Benjamin Franklin once said that “When you’re finished changing, you’re finished.” So as painful as change can be, unfortunately it’s a pain we must endure. In today’s world where nothing is constant, change is everywhere and instant gratification is an expectation, employers must keep the pace if they want to run a marathon. Technology and its constant evolution has changed the way we look at, and perform, our jobs. We all know by now that millennials want not only a work-life balance but also more engagement and opportunities from their employers for great work life fulfillment. As part of that engagement, employers must seriously consider doing away with the annual performance evaluation—with a strong emphasis on the word annual. Performance management is crucial to an employer’s success and without the appropriate tools, we set ourselves up for failures, such as employee dis-satisfaction and ultimately employee turnover. As we look to innovate the way in which we sell and perform our legal services, we would be remiss if we did not allow for innovation in the way we manage our greatest resource—our human capital.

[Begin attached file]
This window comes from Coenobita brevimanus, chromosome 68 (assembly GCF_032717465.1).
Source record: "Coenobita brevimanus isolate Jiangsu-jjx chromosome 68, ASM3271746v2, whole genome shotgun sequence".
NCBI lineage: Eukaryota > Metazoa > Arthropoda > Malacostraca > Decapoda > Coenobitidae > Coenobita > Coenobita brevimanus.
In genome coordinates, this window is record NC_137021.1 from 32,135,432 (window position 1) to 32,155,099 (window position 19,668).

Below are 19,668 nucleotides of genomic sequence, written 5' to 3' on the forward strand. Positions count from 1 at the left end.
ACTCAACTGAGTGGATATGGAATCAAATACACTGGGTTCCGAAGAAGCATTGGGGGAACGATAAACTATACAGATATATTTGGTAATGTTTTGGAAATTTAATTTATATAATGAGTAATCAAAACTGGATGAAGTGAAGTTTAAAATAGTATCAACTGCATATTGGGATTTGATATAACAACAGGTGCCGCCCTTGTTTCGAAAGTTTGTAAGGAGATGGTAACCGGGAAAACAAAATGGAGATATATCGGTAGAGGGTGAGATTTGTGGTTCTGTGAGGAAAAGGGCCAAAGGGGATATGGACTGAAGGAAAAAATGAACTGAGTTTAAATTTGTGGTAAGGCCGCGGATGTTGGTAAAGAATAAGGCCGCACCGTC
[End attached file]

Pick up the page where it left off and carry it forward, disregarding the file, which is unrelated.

Performance evaluations by definition are designed to show employers if employees are individually meeting their goals and expectations and to determine if the company as a whole is aligning its workforce strategies with business objectives. In the past 75 or so years, employers have bounced back and forth between an accountability system to dismiss poor performers to a development system that encouraged goal setting and engagement. However, in the past eight years, we have seen a number of companies do a hybrid of the two where they either drop annual performance evaluations altogether (Kelly Services, Adobe) or reinvent how they use performance ratings (PwC, Deloitte). In an October 2016 article for Harvard Business Review, Peter Cappelli and Anna Tavis wrote about the performance management “revolution” that employers have implemented over the last 15 years and how today approximately one-third of U.S. companies have begun to abandon the annual performance review. They pointed out that it is not beneficial to the company to wait to perform annual evaluations because, as they see it, “rapid innovation is a source of competitive advantage,” which “means future needs are continually changing. Because organizations won’t necessarily want employees to keep doing the same things, it doesn’t make sense to hang on to a system that’s built mainly to assess and hold people accountable for past or current practices.”

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